“Change will not come if we wait for some other person or some other time. We are the ones we’ve been waiting for. We are the change that we seek.” Those words were famously spoken from Barack Obama during his election period. Following through with those words, he begins to make change in the country. Change isn’t easy, yet you hope it’s worth it in the end.
The USA seems to be standing on both sides of the fence when it comes to the changes the President is making with healthcare. March 23, 2010 Obama signed into law Affordable Care Act, or better known as Obamacare. Together with the Health Care and Education Reconciliation Act, it represents the most significant government expansion and regulatory overhaul of the U.S. healthcare system since the passage of Medicare and Medicaid in 1965 (www.obamacarefacts.com).
Obamacare was enacted to provide affordable health insurance to 44 million uninsured Americans and to reduce the growth in health care spending. Obamacare has done some important things already, such as prohibiting insurance companies from dropping your coverage if you get sick and has been working with insurance companies who will not cover a person because of a pre-existing condition.
However, as with all change there are two ways at looking at the new bill. Obamacare will drastically affect the low-income families in a positive way. In America healthcare is so difficult to afford for the average low-income family, Obama has placed the care on a sliding scale. The expansion will cover over 15 million low-income individuals and families below the 133% FLP mark.
However each state has the option to opt-out of providing coverage for the poor. By not providing coverage for the poor, it will leave 2-3 million people without coverage. States that decide to opt-in employers will have to respond by laying people off and making full time employees part time to avoid Obamacare penalties and taxes by not implementing the program. Others will not expand beyond 50 employees to avoid the bill’s mandate’s (Shenk, 2013). The average consumer will see a difference because some businesses are adding surcharges to invoices in to help make up the cost of healthcare coverage for their employees.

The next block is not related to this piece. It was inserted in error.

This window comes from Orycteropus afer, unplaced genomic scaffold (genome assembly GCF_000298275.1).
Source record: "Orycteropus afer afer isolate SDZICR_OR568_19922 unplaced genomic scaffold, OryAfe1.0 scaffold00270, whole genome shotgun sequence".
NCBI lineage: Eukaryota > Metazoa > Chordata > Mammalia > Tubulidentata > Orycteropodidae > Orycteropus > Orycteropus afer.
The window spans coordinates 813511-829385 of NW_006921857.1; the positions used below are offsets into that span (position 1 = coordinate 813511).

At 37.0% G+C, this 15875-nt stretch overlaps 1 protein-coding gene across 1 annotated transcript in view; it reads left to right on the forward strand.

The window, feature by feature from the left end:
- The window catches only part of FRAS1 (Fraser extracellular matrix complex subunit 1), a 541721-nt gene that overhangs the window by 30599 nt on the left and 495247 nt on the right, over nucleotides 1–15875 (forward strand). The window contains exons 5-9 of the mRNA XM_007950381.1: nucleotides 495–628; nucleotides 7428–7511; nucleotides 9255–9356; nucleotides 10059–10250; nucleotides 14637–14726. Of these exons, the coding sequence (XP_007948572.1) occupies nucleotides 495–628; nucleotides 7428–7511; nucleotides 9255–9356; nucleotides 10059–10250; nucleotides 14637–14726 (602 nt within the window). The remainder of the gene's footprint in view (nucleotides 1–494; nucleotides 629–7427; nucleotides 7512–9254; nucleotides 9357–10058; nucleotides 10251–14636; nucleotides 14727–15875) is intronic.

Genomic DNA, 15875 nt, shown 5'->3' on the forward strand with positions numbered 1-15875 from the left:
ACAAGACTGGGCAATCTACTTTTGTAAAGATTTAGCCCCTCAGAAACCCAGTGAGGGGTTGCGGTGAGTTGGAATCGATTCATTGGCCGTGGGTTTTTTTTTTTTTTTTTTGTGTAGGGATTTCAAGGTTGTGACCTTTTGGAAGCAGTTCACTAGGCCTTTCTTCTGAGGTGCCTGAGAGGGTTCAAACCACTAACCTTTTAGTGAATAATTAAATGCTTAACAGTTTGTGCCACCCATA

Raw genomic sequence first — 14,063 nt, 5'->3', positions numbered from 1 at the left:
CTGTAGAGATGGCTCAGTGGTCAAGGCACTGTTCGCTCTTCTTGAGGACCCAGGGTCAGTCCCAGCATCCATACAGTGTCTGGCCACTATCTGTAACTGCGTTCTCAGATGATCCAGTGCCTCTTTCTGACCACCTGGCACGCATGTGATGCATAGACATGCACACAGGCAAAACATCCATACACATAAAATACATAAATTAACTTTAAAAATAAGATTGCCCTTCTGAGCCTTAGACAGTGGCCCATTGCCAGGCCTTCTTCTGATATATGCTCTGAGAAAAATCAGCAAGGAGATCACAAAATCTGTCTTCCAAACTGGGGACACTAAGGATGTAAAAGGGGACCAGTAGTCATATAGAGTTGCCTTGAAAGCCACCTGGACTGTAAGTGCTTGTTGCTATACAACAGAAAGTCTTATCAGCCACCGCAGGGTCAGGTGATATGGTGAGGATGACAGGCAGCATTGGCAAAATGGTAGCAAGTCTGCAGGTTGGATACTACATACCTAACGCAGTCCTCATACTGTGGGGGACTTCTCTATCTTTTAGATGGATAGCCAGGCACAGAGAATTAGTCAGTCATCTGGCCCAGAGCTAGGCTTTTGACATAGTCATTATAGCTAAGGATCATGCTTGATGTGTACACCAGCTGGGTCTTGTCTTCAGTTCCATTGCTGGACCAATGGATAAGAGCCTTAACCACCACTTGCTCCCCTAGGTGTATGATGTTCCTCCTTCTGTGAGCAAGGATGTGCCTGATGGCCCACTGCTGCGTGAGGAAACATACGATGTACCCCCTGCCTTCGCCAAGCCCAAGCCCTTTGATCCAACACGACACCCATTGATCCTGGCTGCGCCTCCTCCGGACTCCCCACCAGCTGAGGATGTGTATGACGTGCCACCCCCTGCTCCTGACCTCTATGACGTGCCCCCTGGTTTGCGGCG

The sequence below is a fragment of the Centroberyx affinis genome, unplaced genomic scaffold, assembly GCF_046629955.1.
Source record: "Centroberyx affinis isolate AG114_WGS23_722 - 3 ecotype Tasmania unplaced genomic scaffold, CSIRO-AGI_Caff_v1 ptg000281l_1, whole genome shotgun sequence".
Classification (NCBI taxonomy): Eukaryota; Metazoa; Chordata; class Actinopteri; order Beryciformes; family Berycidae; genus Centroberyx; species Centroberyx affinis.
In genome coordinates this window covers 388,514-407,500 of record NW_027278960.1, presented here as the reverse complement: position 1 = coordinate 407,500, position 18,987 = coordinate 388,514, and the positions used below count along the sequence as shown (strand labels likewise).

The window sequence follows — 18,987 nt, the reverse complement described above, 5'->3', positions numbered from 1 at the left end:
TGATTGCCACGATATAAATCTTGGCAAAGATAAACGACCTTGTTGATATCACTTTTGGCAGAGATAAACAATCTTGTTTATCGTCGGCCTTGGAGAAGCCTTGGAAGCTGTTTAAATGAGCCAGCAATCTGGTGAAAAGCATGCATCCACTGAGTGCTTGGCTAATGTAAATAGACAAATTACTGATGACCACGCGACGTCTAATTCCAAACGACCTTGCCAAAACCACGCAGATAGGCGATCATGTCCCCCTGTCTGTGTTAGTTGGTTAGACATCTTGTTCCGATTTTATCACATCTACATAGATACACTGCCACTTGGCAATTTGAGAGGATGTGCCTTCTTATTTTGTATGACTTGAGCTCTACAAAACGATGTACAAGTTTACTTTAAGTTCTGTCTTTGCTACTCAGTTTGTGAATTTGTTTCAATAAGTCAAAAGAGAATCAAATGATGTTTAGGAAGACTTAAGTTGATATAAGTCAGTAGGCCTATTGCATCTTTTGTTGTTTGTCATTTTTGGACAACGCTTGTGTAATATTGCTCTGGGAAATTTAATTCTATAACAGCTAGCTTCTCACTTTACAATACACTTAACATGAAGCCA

On a positive note, there would be no annual or lifetime limits, children can stay on their parent’s plans to age 26; FDA can approve more generic drugs driving prices down and breaking monopolies and protections against discrimination for gender, disabilities and domestic abuse. And there will be significant tax credits to the small businesses with less than 25 employees, to help offset the costs of providing coverage to their employees.
Obamacare will certainly challenge the nation over whether it wants a national system to be dependent on Washington or rely on dual federalism that protects freedom. The bill doesn’t allow the American citizen the option, if they want to offer or accept coverage; they have to have it or they will be penalized. That doesn’t allow much freedom of choice, however at least they are being offered the opportunity to coverage.
Despite the rocky road Obamacare has had to start, it has lived to see another day and each day the kinks are worked out. This bill is here to stay. So, as cchange isn’t always easy, the average American citizen can say that the law will be beneficial to them as individuals, their families, communities, and country.
Courtney from Study Moose
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